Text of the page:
Hi everyone! Welcome to the May installment of The Economy Explained, with Gusto!

The job of Gusto’s Research & Data team is to make you smart about the economy to your clients, who we know are asking you questions about what they should do. In this video, we’ll talk about what’s happening in the economy, what that means for businesses, and what to keep an eye on in the coming months. You can also download the The Economy Explained one-pager to share.

Overall, the economy remains in a solid position. The recent GDP release of 1.6% annualized growth was below expectations, but above what is considered to be the economy’s long-run potential. This lower-than-expected number was driven by lower-than-expected exports due to the strong US dollar and some economic softness among major trading partners, in addition to lower government spending. If you’re curious about what goes into GDP, you can listen to our podcast on this very issue. 

The labor market is still tight by historical standards, but the ratio of jobs per unemployed continues to coast downward, easing pressures for businesses that are recruiting. However, many businesses have slowed hiring as a result of economic uncertainty and a decline in workers quitting. We also see a lower-than-expected jobs report in May, suggesting some slowdown. With the exception of seasonal hiring throughout the summer, we expect continued, if slow, easing of the labor market for the next several months. 

Inflation progress has slowed, stalled by the continuing demand for workers which pushes up costs, especially in services, and the high cost of housing. Though it’s likely that progress on inflation will continue this year, progress may be slower due to the difficulty of resolving these two issues through interest rate manipulation. 

Inflation is also affecting consumers, but slightly. The current sentiment of many consumers is exemplified by the experience of Ross Fondren in a recent CNN article

““The [price] increases… do add up. But for now, they’re manageable, Fondren said, noting he and his wife both received “decent raises” recently in addition to paying down debt.”

Consumers are being hurt by continued inflation, but helped by pay raises that enable them to afford their lifestyles. However, growth in pay is slowing, and may not be able to keep up with inflation this year. In three words, consumer demand seems: stable but soft. If the labor market slackens noticeably in the coming months, we could see spending decline, but this isn’t expected as summer hiring picks up.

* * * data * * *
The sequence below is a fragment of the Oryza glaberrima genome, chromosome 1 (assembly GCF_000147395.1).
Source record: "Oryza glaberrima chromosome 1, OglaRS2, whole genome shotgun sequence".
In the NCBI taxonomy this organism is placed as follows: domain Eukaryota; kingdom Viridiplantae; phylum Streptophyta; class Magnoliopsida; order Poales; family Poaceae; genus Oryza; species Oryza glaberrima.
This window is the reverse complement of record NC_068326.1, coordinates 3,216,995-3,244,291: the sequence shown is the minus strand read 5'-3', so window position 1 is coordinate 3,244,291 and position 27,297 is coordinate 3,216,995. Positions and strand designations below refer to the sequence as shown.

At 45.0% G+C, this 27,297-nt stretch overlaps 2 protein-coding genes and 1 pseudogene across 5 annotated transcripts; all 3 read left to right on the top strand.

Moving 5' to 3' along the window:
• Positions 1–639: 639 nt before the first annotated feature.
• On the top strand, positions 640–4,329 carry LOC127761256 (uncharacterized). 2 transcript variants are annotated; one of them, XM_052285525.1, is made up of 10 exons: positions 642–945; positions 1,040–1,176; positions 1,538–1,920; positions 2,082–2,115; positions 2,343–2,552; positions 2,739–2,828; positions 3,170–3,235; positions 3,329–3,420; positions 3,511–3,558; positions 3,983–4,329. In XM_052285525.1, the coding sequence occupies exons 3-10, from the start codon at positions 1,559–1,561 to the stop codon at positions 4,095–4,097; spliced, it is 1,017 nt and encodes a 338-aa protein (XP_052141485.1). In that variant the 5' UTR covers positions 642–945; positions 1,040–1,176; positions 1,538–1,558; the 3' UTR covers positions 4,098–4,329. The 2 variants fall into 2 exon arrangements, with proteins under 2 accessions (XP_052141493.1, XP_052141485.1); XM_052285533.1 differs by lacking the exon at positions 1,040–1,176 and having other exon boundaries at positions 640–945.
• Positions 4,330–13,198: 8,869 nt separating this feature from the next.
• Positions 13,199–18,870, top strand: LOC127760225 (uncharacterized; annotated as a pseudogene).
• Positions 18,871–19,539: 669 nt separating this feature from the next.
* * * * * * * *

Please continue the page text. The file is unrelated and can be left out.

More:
So, what does that mean for businesses in the coming months? 

Our advice for companies is:  

  1. First, refocus on culture and process. Many businesses are not in the market for new hires, and workers have settled in, as well. Focusing on process and efficiency can take precedence over retention and recruitment efforts for many businesses. 
  1. Second, as in our prior release, businesses should focus on building working capital to manage cash flow fluctuations without turning to borrowing, if possible. Interest rate hikes have made borrowing more expensive. And, take the time before the full slowdown to find cost efficiencies, increase retained earnings, and/or claim tax credits to reduce tax liabilities. Small businesses should decide if they can afford to delay major investments until financing conditions are more favorable. 

And that’s the Economy Explained with Gusto for May 2024. 

Gusto partners can access additional one-pagers in Gusto Pro for 18 industries and 32 metro areas, and find company-specific data using People Analytics to tell the full people-story for their clients. 

"Want your copy of the one-pager?" Download here

Thanks and see you all next time! 

Liz Wilke is a Principal Economist at Gusto, researching the state of work and business in the modern economy. She is a veteran of both the technology and government sectors, where she directed research programs and public spending that supports dynamic, resilient companies and workers across the globe. Liz currently lives in Washington, D.C.
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